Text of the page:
Redness or swelling of vestibular area, tenderness upon percussion, tenderness upon touching of the vestibulum, tooth mobility, fistula, abscess, periodontal ligament (PDL) widening, loss of lamina dura, internal or external root resorption, and radiolucency of furcation or periapical area were failure criteria. Evidence of at least one finding was considered as failure. Clinical examinations were performed under the light of dental unit, using a mirror. Radiographs were prepared using the parallel technique so that intraradicular and periapical areas could be seen. The intra-rater reliability was confirmed through reevaluation of the 10% of the radiographs. Data were analyzed using the SPSS (17) (SPSS, Inc, Chicago, IL, USA) and the Fisher's exact test. P value of 0.05 was considered as significant.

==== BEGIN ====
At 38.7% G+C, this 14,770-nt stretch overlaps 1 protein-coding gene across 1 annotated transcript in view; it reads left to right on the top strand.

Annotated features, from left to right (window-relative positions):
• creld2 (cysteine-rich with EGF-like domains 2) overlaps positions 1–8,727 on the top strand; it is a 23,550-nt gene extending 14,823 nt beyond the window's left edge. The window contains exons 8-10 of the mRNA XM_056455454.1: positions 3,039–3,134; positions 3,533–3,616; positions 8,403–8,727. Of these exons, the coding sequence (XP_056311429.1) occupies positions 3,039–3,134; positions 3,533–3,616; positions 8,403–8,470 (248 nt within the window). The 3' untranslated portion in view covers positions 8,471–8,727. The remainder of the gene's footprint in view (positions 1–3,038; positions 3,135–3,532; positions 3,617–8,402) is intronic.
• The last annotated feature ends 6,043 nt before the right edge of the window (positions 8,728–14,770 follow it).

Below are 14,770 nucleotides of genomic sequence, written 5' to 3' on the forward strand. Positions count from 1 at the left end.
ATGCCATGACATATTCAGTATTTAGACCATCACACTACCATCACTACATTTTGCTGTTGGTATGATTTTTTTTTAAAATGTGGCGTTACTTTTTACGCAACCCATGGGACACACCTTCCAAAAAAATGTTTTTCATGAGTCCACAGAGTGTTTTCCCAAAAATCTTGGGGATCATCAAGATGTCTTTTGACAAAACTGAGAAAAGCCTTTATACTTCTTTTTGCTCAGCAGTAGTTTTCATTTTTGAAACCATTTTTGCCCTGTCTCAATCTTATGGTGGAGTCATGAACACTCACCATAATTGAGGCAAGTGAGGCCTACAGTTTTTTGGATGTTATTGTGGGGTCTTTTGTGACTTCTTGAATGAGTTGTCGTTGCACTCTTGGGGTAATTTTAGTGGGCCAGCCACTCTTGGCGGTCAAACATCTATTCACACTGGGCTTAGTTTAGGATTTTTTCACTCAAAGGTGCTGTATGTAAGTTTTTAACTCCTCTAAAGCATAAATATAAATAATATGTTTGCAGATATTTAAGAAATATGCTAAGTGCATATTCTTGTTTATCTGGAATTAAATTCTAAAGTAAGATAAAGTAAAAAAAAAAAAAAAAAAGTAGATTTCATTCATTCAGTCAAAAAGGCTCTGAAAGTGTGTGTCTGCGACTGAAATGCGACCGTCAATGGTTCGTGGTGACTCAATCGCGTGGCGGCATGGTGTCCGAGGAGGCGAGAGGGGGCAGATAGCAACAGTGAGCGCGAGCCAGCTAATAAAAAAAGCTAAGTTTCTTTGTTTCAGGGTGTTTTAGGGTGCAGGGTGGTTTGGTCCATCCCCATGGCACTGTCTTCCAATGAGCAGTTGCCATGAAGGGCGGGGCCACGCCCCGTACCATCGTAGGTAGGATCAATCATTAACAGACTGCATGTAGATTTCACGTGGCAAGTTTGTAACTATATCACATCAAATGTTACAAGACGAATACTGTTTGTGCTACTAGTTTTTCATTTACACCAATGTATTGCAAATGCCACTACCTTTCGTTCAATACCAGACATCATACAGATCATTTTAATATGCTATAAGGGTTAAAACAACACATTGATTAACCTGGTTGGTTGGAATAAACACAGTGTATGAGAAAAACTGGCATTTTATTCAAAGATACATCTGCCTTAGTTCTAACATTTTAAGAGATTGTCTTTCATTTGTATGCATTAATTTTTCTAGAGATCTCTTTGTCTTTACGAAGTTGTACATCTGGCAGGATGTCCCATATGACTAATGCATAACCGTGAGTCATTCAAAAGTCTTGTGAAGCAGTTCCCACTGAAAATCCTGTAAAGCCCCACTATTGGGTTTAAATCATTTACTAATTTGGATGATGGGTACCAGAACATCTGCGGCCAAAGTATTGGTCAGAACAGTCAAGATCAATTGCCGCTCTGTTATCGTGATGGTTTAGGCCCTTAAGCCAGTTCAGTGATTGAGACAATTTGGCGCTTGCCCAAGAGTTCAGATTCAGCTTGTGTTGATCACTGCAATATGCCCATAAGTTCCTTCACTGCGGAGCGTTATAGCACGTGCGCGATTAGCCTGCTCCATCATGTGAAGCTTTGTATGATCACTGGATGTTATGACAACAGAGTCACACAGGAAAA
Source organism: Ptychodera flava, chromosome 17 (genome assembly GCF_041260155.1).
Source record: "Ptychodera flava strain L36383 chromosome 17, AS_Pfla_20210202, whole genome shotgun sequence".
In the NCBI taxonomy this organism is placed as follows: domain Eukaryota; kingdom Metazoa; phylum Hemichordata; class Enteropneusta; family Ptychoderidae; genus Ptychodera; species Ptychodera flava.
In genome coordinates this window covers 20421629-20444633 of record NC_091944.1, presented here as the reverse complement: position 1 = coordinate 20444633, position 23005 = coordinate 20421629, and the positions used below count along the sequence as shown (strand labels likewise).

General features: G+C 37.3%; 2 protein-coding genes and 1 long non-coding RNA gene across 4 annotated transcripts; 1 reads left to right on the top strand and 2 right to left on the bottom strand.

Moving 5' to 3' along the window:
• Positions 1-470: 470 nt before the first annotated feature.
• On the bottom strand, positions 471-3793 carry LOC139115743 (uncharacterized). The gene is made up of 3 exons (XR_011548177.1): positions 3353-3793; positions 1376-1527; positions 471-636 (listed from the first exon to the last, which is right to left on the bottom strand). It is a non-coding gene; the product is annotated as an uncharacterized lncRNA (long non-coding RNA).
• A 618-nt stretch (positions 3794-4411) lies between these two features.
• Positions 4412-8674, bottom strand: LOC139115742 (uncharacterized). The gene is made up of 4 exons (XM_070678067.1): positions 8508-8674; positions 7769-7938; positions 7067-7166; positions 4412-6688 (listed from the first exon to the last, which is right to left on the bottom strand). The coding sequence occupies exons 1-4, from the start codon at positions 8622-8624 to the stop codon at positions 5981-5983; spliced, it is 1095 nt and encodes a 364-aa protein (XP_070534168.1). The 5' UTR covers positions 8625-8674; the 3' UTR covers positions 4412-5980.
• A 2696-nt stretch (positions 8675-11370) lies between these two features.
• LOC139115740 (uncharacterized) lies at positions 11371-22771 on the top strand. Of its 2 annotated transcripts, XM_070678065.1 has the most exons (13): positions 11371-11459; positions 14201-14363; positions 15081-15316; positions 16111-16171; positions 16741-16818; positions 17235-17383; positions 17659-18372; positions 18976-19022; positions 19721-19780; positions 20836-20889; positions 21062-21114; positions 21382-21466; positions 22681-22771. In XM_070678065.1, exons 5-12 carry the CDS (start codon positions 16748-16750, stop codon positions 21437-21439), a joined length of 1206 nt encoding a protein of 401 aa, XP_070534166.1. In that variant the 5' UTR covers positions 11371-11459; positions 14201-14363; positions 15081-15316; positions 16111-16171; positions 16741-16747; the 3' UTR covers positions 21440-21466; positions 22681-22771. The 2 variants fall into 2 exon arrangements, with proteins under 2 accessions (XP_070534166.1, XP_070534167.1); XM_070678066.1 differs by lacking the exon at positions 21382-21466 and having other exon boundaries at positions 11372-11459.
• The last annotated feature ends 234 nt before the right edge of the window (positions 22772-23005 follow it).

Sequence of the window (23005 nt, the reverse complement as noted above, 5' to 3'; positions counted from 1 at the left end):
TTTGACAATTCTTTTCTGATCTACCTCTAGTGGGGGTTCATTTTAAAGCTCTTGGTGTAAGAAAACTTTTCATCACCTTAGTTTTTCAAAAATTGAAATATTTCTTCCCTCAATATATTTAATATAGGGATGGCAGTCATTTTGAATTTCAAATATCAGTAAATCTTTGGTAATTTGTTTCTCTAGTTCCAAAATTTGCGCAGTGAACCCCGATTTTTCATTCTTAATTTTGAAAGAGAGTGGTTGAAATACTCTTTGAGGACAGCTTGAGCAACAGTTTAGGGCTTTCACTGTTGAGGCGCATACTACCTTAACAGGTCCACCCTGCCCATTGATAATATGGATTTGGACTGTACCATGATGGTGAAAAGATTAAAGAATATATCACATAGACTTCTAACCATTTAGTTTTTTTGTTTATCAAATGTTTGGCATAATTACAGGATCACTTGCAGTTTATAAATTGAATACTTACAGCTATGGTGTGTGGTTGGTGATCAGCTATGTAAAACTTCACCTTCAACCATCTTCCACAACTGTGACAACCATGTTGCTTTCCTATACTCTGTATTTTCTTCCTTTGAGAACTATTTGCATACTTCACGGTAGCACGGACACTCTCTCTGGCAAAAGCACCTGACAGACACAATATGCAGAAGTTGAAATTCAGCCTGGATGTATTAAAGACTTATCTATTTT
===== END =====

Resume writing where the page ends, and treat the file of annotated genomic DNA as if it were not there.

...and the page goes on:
4. Results

Among the subjects, 2 who received one allocated treatment because of poor cooperation, 2 who demonstrated pain during the procedure (indicative of pulpal inflammation and hyperemia), and one who did not show clot formation were excluded. All subjects in whom both teeth had been treated returned for follow-up, except for three children (one girl and two boys). Finally, 47 subjects were available for follow-up evaluation. The mean age of them was 66.64 ± 10.97 months, including 20 girls and 27 boys. No clinical signs of failure were observed in both types of restorations.

In radiographic interpretation, the intra-rater reliability was established by showing the kappa coefficient of 0.89. In the radiographies, no signs of external root resorption or periapical changes were observed; eight teeth in P/SSC and three teeth in P/GI/SSC showed failure. Figure 5 shows radiographic failure of one tooth in P/SSC technique (furcation involvement). Radiographic findings showed no evidence of failure in both teeth. No pulp canal obliteration (PCO) was reported. Data are shown in Tables 1 and 2. There was no significant difference in the radiographic success (P = 0.198).